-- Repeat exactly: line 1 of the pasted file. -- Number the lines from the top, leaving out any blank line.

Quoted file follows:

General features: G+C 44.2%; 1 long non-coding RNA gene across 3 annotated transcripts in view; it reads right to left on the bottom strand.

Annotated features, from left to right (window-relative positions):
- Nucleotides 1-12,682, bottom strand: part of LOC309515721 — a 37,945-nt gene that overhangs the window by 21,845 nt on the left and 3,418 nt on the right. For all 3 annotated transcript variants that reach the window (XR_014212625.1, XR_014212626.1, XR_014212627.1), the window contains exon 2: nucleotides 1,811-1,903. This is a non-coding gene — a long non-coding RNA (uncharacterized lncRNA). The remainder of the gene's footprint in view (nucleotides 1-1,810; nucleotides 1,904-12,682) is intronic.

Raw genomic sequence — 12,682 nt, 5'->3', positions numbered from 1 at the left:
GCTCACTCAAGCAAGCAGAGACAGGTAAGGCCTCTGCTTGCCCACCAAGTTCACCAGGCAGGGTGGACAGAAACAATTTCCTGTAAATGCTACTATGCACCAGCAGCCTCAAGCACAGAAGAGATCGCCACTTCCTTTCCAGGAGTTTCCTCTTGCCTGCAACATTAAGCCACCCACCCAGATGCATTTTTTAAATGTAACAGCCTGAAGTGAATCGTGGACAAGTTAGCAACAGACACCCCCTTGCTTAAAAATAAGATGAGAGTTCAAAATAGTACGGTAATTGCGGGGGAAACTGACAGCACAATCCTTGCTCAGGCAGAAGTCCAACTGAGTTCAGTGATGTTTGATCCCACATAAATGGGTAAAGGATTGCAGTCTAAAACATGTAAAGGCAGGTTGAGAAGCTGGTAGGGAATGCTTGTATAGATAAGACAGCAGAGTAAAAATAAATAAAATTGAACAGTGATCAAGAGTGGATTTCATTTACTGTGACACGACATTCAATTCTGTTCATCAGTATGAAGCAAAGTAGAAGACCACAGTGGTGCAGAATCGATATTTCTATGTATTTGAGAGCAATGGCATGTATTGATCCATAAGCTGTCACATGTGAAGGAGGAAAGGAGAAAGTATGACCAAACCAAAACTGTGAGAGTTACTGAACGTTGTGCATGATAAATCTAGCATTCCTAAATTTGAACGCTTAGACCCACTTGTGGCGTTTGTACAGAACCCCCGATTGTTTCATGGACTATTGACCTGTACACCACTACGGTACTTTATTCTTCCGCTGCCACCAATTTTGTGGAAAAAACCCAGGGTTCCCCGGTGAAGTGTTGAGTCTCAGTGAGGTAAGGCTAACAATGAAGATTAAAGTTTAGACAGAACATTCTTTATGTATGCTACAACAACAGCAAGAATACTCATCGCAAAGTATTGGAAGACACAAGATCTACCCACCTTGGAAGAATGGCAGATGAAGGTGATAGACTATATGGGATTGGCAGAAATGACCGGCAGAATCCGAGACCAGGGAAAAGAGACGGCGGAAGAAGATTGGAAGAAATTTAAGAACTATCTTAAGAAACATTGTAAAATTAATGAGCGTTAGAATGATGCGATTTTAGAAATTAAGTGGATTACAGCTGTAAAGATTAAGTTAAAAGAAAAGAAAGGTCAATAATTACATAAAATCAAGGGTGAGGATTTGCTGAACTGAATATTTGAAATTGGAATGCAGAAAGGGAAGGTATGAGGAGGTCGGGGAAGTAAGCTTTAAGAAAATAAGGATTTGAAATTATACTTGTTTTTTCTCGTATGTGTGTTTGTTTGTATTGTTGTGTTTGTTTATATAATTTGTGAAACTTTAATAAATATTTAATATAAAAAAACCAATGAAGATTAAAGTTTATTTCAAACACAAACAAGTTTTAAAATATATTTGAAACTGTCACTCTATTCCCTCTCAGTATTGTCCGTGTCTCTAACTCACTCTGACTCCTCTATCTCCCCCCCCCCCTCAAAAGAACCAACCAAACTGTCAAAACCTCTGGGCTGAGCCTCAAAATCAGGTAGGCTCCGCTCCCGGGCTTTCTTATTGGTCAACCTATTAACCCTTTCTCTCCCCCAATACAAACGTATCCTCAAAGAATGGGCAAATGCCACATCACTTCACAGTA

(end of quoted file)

General features: G+C 44.2%; 1 long non-coding RNA gene across 3 annotated transcripts in view; it reads right to left on the bottom strand.